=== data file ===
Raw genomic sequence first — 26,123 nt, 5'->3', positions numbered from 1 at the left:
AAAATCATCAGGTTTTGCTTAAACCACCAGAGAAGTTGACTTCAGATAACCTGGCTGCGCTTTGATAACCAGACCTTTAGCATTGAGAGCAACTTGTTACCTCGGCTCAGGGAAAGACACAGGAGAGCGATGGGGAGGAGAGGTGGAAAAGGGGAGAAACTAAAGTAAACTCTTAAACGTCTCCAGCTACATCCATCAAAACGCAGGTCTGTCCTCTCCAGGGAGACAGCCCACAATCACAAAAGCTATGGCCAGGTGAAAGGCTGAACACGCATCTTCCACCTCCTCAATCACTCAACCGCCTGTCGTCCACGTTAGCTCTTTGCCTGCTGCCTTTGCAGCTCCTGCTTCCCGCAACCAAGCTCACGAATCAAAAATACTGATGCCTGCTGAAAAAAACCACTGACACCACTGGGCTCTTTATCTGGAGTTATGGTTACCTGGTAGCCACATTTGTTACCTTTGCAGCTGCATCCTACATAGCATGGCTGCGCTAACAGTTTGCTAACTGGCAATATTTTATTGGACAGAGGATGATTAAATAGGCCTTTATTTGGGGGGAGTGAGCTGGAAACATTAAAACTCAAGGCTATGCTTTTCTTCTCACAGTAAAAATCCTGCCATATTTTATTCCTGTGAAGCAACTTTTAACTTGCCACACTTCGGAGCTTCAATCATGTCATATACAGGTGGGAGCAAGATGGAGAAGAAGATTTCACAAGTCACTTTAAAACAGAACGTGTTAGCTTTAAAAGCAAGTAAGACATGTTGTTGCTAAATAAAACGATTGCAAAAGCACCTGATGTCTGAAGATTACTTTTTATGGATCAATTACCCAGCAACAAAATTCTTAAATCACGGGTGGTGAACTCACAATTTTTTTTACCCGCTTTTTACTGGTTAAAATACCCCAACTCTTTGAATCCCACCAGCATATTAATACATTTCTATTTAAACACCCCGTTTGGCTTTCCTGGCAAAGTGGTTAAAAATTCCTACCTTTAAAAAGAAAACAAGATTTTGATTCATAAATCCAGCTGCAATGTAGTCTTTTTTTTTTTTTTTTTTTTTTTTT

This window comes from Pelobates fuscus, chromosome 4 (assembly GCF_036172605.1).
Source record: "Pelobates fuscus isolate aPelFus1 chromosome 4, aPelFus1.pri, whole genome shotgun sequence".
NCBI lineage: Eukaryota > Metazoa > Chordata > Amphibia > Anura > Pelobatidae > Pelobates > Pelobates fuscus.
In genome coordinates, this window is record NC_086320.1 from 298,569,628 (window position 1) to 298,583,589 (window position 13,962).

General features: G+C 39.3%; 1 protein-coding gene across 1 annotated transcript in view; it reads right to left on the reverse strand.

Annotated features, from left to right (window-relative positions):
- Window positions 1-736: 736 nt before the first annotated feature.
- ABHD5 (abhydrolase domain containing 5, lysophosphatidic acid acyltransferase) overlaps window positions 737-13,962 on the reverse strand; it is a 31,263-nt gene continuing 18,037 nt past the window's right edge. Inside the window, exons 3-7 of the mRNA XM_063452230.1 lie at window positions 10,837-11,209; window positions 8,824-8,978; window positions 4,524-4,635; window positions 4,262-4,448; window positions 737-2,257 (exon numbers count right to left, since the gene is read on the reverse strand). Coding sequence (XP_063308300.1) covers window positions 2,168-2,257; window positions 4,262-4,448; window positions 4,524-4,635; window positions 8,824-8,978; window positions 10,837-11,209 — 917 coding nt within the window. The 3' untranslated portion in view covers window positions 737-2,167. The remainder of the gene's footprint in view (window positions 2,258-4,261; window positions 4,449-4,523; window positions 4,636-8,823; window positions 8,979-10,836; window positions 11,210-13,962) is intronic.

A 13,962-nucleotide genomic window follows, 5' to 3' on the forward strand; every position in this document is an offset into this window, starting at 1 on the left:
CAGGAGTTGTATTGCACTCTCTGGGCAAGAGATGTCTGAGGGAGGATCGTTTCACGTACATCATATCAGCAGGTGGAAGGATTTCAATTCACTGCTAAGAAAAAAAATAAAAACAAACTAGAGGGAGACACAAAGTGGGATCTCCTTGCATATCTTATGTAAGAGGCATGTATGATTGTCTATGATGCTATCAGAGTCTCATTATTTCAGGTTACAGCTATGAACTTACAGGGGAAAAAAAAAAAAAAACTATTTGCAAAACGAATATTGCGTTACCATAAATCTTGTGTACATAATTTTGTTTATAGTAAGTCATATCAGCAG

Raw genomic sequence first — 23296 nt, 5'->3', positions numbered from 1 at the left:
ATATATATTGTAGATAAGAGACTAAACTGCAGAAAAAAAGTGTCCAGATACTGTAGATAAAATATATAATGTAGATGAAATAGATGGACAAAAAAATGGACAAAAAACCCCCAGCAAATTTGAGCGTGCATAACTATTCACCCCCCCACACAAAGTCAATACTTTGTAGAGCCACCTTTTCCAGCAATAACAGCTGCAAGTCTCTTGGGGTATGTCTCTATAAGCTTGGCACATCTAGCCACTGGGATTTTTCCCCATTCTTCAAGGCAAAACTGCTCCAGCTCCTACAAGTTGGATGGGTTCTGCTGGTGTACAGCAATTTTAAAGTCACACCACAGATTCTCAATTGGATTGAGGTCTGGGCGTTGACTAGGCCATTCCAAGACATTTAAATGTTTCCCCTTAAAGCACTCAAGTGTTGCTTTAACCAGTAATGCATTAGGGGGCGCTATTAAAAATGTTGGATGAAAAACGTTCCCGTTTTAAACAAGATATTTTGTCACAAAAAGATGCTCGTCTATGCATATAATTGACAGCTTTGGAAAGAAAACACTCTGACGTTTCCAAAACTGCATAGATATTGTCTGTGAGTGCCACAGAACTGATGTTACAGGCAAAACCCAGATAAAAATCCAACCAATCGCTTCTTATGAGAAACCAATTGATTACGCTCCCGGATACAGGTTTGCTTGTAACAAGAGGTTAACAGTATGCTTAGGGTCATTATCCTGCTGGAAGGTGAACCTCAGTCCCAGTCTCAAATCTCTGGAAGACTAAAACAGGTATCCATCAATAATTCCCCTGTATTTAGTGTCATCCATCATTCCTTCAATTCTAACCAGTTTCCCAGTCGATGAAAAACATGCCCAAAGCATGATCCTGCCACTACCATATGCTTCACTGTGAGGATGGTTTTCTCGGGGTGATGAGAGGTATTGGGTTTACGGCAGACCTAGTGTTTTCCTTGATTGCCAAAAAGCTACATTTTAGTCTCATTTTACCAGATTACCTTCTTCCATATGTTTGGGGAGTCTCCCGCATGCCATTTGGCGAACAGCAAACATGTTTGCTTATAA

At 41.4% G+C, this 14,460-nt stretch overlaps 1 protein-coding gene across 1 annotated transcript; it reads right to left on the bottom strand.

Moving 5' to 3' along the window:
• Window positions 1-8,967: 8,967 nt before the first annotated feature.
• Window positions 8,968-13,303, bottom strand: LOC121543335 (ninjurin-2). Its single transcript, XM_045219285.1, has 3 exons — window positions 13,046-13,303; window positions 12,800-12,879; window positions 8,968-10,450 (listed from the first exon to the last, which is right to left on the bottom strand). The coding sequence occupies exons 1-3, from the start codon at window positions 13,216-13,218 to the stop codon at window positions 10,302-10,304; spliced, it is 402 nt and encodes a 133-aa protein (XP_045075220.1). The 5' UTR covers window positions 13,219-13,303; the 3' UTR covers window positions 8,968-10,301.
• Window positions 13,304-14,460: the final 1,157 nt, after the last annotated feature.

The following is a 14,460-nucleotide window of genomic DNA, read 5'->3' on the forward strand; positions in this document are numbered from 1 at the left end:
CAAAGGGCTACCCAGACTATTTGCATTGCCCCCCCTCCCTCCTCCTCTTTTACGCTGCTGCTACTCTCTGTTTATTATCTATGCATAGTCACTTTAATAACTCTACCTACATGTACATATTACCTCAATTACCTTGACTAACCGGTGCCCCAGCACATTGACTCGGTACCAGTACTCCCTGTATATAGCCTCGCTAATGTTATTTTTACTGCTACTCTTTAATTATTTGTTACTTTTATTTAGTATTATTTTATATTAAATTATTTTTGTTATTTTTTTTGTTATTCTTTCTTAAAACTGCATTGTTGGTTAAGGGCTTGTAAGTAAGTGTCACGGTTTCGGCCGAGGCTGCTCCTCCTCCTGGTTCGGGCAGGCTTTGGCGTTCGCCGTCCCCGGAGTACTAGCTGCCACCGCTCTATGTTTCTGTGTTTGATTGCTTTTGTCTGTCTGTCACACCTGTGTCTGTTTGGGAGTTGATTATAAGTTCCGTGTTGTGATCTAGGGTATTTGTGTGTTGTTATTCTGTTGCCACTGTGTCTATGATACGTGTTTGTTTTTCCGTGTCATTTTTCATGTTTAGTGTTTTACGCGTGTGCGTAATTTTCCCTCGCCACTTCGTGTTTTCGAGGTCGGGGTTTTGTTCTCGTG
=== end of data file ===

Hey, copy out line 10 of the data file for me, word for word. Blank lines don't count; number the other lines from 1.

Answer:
- ABHD5 (abhydrolase domain containing 5, lysophosphatidic acid acyltransferase) overlaps window positions 737-13,962 on the reverse strand; it is a 31,263-nt gene continuing 18,037 nt past the window's right edge. Inside the window, exons 3-7 of the mRNA XM_063452230.1 lie at window positions 10,837-11,209; window positions 8,824-8,978; window positions 4,524-4,635; window positions 4,262-4,448; window positions 737-2,257 (exon numbers count right to left, since the gene is read on the reverse strand). Coding sequence (XP_063308300.1) covers window positions 2,168-2,257; window positions 4,262-4,448; window positions 4,524-4,635; window positions 8,824-8,978; window positions 10,837-11,209 — 917 coding nt within the window. The 3' untranslated portion in view covers window positions 737-2,167. The remainder of the gene's footprint in view (window positions 2,258-4,261; window positions 4,449-4,523; window positions 4,636-8,823; window positions 8,979-10,836; window positions 11,210-13,962) is intronic.